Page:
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Obama strays into abortion crossfire

By Jonathan Mann, CNN
Barack Obama's heathcare reform plans have brought the abortion debate back to the forefront of U.S. politics.
Barack Obama's heathcare reform plans have brought the abortion debate back to the forefront of U.S. politics.
  • Health reform has major implications for abortion debate in the U.S.
  • Abortion opponents remain a powerful force in U.S. politics
  • Obama aiming to achieve a compromise on subject divisive for decades

(CNN) -- U.S. President Barack Obama probably never intended to do it, but his push for healthcare reform has reopened debate on one of America's most polarizing issues -- abortion.

"This is a healthcare bill, not an abortion bill," Obama told ABC News Monday. But that aspect of the healthcare overhaul is dividing his Democratic party and may threaten the entire effort.

It has been 36 years since the U.S. Supreme Court upheld every American woman's right to end a pregnancy.

Even after all that time, Americans are split on the subject. The latest poll by the Pew Research Center found that 46 percent think abortion should be legal in most or all cases, while 44 percent say it should be illegal.

Abortion opponents are a powerful force in U.S. politics. On the fringes of American life, the most extreme of them are a continuing threat: an anti-abortion activist named Scott Roeder is awaiting trial for murdering abortion provider George Tiller while he was at church in Wichita, Kansas, in May this year.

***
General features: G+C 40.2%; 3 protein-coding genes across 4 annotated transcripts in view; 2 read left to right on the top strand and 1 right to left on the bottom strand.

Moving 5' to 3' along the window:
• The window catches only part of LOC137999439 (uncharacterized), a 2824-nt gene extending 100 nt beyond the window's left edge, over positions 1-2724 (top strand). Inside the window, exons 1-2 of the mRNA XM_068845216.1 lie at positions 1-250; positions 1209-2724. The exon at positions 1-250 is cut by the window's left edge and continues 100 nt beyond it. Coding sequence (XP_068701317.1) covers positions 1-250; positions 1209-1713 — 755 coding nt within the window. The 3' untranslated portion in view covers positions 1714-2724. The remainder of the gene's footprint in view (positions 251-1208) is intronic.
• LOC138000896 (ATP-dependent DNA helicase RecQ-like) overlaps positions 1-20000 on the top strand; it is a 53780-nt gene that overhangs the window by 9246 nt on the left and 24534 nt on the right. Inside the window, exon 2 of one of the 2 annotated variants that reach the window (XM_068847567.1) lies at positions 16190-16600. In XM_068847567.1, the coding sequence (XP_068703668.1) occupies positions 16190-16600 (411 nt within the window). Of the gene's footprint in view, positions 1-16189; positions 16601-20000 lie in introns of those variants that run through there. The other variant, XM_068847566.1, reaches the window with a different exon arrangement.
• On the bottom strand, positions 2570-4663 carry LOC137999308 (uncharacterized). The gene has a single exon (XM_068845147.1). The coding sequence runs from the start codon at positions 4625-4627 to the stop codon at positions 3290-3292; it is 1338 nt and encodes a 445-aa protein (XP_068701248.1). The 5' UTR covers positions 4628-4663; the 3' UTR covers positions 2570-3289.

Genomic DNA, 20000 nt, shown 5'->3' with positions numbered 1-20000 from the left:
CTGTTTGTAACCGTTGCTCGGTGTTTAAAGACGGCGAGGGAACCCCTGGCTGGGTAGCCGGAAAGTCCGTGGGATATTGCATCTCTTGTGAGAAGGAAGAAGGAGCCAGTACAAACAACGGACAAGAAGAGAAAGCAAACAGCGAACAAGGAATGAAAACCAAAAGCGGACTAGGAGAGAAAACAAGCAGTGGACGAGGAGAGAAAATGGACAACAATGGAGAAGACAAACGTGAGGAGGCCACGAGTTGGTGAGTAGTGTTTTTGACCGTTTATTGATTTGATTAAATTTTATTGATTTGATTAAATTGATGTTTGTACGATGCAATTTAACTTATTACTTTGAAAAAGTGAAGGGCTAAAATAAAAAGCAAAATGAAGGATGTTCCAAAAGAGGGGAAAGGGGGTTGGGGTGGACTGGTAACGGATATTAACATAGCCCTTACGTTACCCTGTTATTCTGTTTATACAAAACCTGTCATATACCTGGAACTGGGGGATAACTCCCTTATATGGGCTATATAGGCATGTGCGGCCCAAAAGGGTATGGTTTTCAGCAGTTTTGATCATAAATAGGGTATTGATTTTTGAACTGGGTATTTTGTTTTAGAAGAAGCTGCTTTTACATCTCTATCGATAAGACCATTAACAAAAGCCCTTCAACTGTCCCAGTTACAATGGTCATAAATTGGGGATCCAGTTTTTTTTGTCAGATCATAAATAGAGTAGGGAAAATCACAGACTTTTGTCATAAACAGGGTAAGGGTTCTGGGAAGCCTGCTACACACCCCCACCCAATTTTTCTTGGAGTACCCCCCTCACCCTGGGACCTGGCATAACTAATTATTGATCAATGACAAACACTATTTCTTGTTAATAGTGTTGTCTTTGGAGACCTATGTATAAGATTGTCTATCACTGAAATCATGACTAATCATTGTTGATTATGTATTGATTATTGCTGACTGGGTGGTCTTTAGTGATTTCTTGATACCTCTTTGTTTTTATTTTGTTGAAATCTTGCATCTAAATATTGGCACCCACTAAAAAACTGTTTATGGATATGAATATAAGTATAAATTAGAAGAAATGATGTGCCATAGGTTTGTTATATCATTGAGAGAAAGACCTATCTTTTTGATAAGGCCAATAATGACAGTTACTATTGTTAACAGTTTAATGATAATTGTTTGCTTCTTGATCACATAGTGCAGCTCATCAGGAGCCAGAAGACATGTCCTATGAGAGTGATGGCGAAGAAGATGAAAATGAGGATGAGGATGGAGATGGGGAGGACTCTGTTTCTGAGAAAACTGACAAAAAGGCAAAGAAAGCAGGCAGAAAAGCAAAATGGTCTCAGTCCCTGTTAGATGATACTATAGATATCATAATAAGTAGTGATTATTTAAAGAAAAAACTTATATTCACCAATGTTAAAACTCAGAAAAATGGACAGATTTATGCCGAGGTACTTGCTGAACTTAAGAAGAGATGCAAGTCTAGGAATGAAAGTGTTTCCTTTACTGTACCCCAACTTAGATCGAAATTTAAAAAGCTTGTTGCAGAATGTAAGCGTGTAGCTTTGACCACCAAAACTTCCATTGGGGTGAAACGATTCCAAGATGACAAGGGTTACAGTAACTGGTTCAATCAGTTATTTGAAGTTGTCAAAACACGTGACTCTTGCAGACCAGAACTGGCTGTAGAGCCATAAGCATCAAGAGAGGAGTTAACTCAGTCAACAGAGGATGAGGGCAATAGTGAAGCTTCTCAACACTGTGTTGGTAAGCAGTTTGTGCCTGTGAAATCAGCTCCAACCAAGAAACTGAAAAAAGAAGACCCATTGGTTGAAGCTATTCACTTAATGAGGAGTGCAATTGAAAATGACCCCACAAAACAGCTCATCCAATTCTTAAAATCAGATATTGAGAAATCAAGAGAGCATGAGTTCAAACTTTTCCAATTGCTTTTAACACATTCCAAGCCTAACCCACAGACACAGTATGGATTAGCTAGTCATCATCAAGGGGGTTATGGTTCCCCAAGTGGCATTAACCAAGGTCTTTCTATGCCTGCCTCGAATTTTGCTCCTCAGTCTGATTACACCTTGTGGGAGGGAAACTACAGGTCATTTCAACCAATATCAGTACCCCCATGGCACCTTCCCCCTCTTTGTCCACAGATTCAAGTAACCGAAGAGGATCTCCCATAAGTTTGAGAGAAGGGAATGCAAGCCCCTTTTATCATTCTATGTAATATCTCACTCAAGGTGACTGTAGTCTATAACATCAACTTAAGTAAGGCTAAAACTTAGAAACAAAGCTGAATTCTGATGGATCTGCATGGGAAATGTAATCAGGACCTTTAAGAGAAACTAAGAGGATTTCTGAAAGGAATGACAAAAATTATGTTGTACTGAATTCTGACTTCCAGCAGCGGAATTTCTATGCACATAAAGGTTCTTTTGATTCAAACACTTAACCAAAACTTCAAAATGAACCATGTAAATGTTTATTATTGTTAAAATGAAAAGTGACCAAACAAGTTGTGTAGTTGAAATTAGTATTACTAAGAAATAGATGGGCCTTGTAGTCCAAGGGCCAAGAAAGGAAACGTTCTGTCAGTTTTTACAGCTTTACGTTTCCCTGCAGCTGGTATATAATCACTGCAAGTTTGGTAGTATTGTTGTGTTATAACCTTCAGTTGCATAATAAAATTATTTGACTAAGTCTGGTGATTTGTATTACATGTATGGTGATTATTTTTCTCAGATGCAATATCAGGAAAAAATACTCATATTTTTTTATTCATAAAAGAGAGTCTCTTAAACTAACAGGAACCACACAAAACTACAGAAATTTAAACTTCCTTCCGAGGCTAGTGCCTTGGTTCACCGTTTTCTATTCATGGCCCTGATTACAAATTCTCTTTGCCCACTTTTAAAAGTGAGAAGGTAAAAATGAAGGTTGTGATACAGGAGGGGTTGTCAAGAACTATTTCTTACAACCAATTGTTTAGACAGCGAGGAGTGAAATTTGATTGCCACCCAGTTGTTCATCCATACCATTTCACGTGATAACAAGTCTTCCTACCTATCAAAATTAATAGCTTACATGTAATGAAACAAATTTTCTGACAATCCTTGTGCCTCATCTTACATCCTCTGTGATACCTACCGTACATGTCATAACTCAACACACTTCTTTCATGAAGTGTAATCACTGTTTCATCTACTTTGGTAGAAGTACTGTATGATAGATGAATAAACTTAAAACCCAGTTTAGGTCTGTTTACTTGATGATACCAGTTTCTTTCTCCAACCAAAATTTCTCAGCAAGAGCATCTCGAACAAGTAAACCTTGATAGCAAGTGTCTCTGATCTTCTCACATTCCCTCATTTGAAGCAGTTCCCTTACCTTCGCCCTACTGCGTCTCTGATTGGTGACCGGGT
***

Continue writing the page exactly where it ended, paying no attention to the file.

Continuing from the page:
Even within the Democratic party, the traditional home of pro-choice voters, many lawmakers refuse to support government subsidies for abortion and they have been banned for decades.

So, what will happen if Obama gets his overhaul and Washington subsidizes medical care for many Americans?

The latest proposal would maintain the current ban -- and possibly even extend it to the millions of women who get their health insurance privately.

Conservatives are adamantly in favor of it, feminists are furious and centrist Democratic lawmakers are caught in the middle.

What does the president want?

On the one hand, he said in the interview with ABC News, "we're not looking to change what is a core principle that has been in place for a very long time, which is federal dollars are not used to subsidize abortions."

But on the other hand, he said, we want to make sure that we're not restricting women's insurance choices.

So he's calling for compromise, the one thing that a generation of Americans who support abortion or ardently oppose it, haven't achieved so far.